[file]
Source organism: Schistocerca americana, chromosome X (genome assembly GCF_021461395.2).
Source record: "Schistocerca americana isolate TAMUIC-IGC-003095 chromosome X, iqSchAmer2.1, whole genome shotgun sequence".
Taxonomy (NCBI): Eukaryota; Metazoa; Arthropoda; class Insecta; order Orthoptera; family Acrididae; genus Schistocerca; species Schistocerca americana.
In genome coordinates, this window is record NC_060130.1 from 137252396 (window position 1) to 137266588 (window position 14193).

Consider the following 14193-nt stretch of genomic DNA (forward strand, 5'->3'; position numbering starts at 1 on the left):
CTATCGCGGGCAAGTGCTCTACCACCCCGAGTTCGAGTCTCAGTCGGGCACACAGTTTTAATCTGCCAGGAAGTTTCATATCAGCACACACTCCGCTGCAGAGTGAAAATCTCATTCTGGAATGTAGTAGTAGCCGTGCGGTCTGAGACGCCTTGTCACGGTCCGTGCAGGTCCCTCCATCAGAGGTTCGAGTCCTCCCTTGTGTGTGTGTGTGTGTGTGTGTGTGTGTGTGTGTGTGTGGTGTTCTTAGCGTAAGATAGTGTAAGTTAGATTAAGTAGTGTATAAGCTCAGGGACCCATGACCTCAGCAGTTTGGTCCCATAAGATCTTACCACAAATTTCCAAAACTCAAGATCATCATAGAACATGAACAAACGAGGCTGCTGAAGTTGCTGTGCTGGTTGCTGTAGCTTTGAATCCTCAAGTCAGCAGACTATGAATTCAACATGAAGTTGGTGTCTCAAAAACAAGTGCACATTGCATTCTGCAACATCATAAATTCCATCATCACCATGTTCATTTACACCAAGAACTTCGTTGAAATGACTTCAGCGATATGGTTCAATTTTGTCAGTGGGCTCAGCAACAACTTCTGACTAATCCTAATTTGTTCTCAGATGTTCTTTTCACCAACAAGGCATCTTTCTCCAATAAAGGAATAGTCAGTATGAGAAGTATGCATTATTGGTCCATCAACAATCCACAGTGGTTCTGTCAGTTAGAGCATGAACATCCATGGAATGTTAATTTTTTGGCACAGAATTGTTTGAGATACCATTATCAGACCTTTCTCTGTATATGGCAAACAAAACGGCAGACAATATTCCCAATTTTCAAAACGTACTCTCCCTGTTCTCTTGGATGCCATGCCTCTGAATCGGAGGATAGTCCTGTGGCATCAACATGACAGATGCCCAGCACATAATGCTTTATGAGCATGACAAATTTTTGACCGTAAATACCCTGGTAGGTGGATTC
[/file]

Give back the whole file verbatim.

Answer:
Source organism: Schistocerca americana, chromosome X (genome assembly GCF_021461395.2).
Source record: "Schistocerca americana isolate TAMUIC-IGC-003095 chromosome X, iqSchAmer2.1, whole genome shotgun sequence".
Taxonomy (NCBI): Eukaryota; Metazoa; Arthropoda; class Insecta; order Orthoptera; family Acrididae; genus Schistocerca; species Schistocerca americana.
In genome coordinates, this window is record NC_060130.1 from 137252396 (window position 1) to 137266588 (window position 14193).

Consider the following 14193-nt stretch of genomic DNA (forward strand, 5'->3'; position numbering starts at 1 on the left):
CTATCGCGGGCAAGTGCTCTACCACCCCGAGTTCGAGTCTCAGTCGGGCACACAGTTTTAATCTGCCAGGAAGTTTCATATCAGCACACACTCCGCTGCAGAGTGAAAATCTCATTCTGGAATGTAGTAGTAGCCGTGCGGTCTGAGACGCCTTGTCACGGTCCGTGCAGGTCCCTCCATCAGAGGTTCGAGTCCTCCCTTGTGTGTGTGTGTGTGTGTGTGTGTGTGTGTGTGTGTGTGGTGTTCTTAGCGTAAGATAGTGTAAGTTAGATTAAGTAGTGTATAAGCTCAGGGACCCATGACCTCAGCAGTTTGGTCCCATAAGATCTTACCACAAATTTCCAAAACTCAAGATCATCATAGAACATGAACAAACGAGGCTGCTGAAGTTGCTGTGCTGGTTGCTGTAGCTTTGAATCCTCAAGTCAGCAGACTATGAATTCAACATGAAGTTGGTGTCTCAAAAACAAGTGCACATTGCATTCTGCAACATCATAAATTCCATCATCACCATGTTCATTTACACCAAGAACTTCGTTGAAATGACTTCAGCGATATGGTTCAATTTTGTCAGTGGGCTCAGCAACAACTTCTGACTAATCCTAATTTGTTCTCAGATGTTCTTTTCACCAACAAGGCATCTTTCTCCAATAAAGGAATAGTCAGTATGAGAAGTATGCATTATTGGTCCATCAACAATCCACAGTGGTTCTGTCAGTTAGAGCATGAACATCCATGGAATGTTAATTTTTTGGCACAGAATTGTTTGAGATACCATTATCAGACCTTTCTCTGTATATGGCAAACAAAACGGCAGACAATATTCCCAATTTTCAAAACGTACTCTCCCTGTTCTCTTGGATGCCATGCCTCTGAATCGGAGGATAGTCCTGTGGCATCAACATGACAGATGCCCAGCACATAATGCTTTATGAGCATGACAAATTTTTGACCGTAAATACCCTGGTAGGTGGATTC